Evacuated Animals Receive Special Care
Prince George, B.C. – The now week-old effort in Prince George to provide support services to upwards of 6-thousand B.C. wildfire evacuees is a monumental undertaking, and the same can be said for the care of animals abruptly displaced by the fires.
The manager of the North Cariboo branch of the SPCA, Jamie Walsh, says her organization has teamed up with the Prince George Humane Society to do everything necessary for the animals that have been transported here. They are jointly running the Animal Evacuation Centre which has been set up at Peden Hill Elementary school on Westwood Drive.
Walsh says “we have dogs and cats, kittens and puppies, moms with puppies, moms with kittens, one pot-bellied pig (which has been adopted), ferrets and rabbits, at the moment. They’re coming from Williams Lake, Quesnel, 100 Mile, Anahim Lake, Little Fort, all of the outlying areas.”
There were over 130 animals at the centre on Thursday with another 70-plus expected to arrive from the Quesnel shelter which had earlier taken in animals from the shelters in 100 Mile and Williams Lake.
The animals are being transported in flight kennels, by people with horse trailers and “just by ordinary people.” She says “Northern Health has buses that are going back and forth as well so people are able to bring the animals on the bus with them if there’s room. It’s a great effort on everybody’s part.”
Walsh also says they’ve had horses come in “but they are going to the PG Agriplex, the equine grounds at CN Centre. PG Equine Rescue as well as the horse society” are in charge of that end of things.
Walsh says dealing with the influx of animals “is quite a heavy task, which is why we’re working collaboratively with the Humane Society in the direction of resources. We’re running intake of the animals, health exams, veterinary care if needed, management of the animals, management of the volunteers and resources. There are some (animals) that are under isolation because they’re coming in sick or injured which are needing further veterinary care, making sure the animals are walked, fed, watered and cleaned, and their basic necessities above and beyond that.”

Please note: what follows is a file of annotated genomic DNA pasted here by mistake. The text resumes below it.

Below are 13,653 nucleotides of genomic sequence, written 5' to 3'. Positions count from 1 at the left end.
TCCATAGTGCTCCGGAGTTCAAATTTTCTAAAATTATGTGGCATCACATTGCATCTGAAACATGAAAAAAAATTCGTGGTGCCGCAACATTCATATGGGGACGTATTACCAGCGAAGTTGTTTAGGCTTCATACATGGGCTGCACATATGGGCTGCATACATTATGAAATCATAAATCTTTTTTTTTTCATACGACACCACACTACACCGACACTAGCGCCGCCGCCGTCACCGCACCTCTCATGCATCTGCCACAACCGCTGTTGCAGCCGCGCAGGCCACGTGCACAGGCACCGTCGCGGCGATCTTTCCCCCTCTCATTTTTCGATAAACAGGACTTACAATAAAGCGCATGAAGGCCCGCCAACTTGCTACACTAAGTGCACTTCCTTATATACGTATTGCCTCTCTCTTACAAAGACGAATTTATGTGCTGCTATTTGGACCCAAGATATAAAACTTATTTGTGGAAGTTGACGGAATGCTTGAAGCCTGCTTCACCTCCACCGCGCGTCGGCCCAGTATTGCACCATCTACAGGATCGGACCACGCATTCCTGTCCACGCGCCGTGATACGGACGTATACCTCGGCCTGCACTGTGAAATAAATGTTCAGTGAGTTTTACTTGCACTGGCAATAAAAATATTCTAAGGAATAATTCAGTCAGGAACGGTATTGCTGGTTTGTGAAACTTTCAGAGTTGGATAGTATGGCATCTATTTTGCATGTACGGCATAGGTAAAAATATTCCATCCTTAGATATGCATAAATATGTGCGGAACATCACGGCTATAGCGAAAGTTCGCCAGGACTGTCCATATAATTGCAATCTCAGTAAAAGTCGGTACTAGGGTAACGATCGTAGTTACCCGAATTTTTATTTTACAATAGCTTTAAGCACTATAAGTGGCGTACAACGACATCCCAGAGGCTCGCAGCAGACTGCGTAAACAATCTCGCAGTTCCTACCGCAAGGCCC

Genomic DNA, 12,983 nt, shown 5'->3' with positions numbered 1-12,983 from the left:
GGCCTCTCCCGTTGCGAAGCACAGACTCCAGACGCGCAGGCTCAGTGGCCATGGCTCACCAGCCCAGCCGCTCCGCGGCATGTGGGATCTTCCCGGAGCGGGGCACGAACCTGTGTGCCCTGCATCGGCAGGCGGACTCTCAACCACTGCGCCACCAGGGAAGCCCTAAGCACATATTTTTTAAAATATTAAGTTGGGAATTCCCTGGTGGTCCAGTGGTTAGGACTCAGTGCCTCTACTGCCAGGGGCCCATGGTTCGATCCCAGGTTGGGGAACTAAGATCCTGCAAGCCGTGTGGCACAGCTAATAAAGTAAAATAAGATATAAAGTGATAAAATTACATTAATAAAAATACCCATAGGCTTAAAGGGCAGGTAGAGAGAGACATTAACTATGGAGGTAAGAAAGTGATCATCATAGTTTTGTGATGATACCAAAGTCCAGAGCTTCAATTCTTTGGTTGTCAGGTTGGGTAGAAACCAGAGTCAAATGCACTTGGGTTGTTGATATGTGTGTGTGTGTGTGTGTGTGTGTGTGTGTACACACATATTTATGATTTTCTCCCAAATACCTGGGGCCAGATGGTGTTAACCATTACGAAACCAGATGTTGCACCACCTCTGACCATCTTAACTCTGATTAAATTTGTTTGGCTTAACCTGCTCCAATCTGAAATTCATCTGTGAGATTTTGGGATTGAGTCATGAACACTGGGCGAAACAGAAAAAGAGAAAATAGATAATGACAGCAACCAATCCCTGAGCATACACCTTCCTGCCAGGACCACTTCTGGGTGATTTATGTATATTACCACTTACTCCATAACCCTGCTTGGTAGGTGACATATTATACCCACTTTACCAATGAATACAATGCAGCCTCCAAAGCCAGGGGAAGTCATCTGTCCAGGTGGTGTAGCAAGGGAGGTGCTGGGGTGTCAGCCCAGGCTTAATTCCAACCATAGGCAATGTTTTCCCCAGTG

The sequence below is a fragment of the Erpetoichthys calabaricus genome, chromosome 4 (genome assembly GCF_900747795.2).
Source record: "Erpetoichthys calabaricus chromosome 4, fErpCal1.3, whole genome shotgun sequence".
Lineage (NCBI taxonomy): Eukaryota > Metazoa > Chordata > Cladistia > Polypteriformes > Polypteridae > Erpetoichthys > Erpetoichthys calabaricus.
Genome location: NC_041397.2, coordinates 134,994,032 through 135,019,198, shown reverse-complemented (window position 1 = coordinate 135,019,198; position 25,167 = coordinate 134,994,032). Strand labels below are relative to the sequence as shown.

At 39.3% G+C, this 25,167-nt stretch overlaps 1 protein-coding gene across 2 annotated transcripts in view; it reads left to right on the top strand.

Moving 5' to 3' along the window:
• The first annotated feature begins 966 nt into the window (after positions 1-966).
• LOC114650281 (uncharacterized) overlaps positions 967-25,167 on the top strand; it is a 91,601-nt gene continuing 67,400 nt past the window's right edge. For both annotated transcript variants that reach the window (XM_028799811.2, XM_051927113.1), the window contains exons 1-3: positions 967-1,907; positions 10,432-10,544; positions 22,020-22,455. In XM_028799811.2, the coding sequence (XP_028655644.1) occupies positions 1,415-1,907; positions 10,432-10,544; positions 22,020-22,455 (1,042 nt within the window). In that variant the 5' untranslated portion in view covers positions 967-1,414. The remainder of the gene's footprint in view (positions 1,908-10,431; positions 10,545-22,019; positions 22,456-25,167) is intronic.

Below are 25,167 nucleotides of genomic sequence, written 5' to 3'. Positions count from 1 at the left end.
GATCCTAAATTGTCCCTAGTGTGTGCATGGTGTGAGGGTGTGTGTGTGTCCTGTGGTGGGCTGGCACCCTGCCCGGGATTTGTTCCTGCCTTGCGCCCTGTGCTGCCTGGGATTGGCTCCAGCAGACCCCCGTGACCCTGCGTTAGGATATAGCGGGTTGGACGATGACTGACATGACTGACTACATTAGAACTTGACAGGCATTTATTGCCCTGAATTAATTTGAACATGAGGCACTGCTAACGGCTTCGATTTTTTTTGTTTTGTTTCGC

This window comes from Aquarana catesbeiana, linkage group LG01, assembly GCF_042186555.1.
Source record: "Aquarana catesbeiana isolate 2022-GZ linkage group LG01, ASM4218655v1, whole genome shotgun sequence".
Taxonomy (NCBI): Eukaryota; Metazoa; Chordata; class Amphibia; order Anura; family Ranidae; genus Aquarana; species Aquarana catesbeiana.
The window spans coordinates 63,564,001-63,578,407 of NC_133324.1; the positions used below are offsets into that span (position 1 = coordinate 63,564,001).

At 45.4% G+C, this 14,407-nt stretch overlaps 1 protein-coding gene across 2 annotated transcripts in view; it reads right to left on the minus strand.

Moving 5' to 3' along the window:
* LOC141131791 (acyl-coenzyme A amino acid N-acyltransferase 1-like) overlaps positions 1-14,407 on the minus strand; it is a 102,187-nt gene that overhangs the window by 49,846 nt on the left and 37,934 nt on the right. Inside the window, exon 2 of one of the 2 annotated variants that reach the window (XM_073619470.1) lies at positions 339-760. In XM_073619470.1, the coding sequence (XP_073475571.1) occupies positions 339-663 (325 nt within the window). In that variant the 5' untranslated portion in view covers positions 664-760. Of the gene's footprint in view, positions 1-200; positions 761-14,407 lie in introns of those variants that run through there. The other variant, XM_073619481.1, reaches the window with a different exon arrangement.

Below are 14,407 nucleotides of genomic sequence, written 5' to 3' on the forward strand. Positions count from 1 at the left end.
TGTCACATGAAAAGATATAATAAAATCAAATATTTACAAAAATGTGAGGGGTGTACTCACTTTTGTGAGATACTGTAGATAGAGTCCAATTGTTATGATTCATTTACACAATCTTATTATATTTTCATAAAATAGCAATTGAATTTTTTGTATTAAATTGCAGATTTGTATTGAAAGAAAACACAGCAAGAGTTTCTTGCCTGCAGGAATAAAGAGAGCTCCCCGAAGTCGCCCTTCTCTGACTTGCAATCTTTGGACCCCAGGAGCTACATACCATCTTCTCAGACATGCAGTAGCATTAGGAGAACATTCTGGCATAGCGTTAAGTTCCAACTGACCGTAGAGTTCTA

“So it’s a huge undertaking. We’re really working together to pool both our resources together to make sure everybody has what they need.”
(North Cariboo SPCA Manager Jamie Walsh (left) and PG Humane Society Executive Director Angela McLaren, in photo above right, are spearheading the effort to care for displaced animals from throughout the Cariboo region.)
The effort, of course, means huge cost. Walsh says “we are bringing in donations. We have veterinarians who are volunteering their time as well as staff and volunteers that are taking time away to do this. We’ve had donated resources and supplies such as food and water, dishes, blankets, toys, cleaning supplies, medications. And then we have some donations of hard money coming in to help with the medical care. It’s not all free, unfortunately, and we have to spend a considerable amount of money to buy the supplies that we may need or run out of.”
What do they need the most? Walsh says “money donations is really what is going to help us at this point, and then large flight kennels. We house the animals in large dog kennels and we’re running out of those.”
Donations can be made at the BC SPCA at 4011 Lansdowne Road from 12 pm to 6 pm Tuesday through Saturday and at the PG Humane Society, 12A – 1839 First Avenue from 11 am to 5 pm.
Walsh says while the people working on this effort are swamped, one thing that is not needed at this point is more volunteers. They have about 50 people on active duty in shifts, and there are another 200 or so applicants who are waiting to provide any assistance that might be needed.
She also notes that “we have our Cruelty Investigations Department aiding in the support system and the relief to the affected areas where animals have been left behind. So we’re pooling our resources together with the provincial SPCA to move into these areas that still need help.”
She says Peden Hill Elementary was lined up as the Animal Evacuation Centre through the City of Prince George and the BC SPCA. “We reached out to the City because the space we were in before was quite small and the ventilation wasn’t what we needed with the animals coming in. So, with the school being city-owned we were able to move into a facility that wasn’t being used for the summer.”
“We’re set up in the gym and on the stage and in a couple of classrooms.”